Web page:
“The Skin Cancer Prevention Act is a major step forward in the effort to reduce rates of melanoma in our province. It includes several strong measures that will reduce young people’s chances of getting skin cancer at some point in their life.”
~ Stephen Mandel, Minister of Health
- ban businesses from selling or providing artificial tanning services to minors
- prohibit advertising of artificial tanning directed to minors;
- mandate health warnings in artificial tanning facilities and on advertising materials; and
- prohibit unsupervised, self-service artificial tanning equipment in public places.
“The evidence is clear that people who use tanning equipment dramatically increase their risk of developing melanoma skin cancer at some point in their lives, and this is especially true for youth. From a public health perspective, this legislation will significantly protect young people from the risks of artificial tanning.”
~ Dr. James Talbot, Alberta’s Chief Medical Officer of Health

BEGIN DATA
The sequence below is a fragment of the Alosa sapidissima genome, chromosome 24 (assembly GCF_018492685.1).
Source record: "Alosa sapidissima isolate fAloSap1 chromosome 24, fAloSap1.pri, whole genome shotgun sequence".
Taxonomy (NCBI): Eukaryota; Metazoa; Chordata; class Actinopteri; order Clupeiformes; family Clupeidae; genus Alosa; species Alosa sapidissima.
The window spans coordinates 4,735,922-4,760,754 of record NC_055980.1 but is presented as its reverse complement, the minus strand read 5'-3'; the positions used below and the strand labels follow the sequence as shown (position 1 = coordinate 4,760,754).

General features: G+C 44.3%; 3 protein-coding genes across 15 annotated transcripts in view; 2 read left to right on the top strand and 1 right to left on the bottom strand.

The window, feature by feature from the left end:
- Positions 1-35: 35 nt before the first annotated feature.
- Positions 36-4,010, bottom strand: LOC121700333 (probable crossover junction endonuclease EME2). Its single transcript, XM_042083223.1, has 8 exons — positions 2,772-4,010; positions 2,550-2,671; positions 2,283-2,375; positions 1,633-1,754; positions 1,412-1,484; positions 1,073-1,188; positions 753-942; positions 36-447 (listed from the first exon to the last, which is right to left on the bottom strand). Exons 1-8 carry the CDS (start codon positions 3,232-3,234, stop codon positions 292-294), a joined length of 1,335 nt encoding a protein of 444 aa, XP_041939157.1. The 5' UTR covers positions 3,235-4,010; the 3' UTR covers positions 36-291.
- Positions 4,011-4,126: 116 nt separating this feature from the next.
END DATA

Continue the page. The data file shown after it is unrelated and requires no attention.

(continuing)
In 2012, 599 Albertans were diagnosed with melanoma and 72 died from this preventable disease. Melanoma skin cancer rates are still on the rise in Alberta: 700 new cases are expected in 2017.
“Despite being highly preventable, skin cancer is the most commonly diagnosed cancer in Canada. Too many Alberta teens are put at a significantly higher risk of developing melanoma — the deadliest form of skin cancer — by using indoor tanning equipment. By introducing policy to restrict youth access to indoor tanning equipment, the Government of Alberta is taking an important step in protecting youth from undue cancer risk.”
~ Sarah Hawkins, Canadian Cancer Society
Nine Canadian jurisdictions already have legislation restricting minors from using artificial tanning equipment. Bill 22 does not include spray tanning, as it does not emit ultraviolet radiation.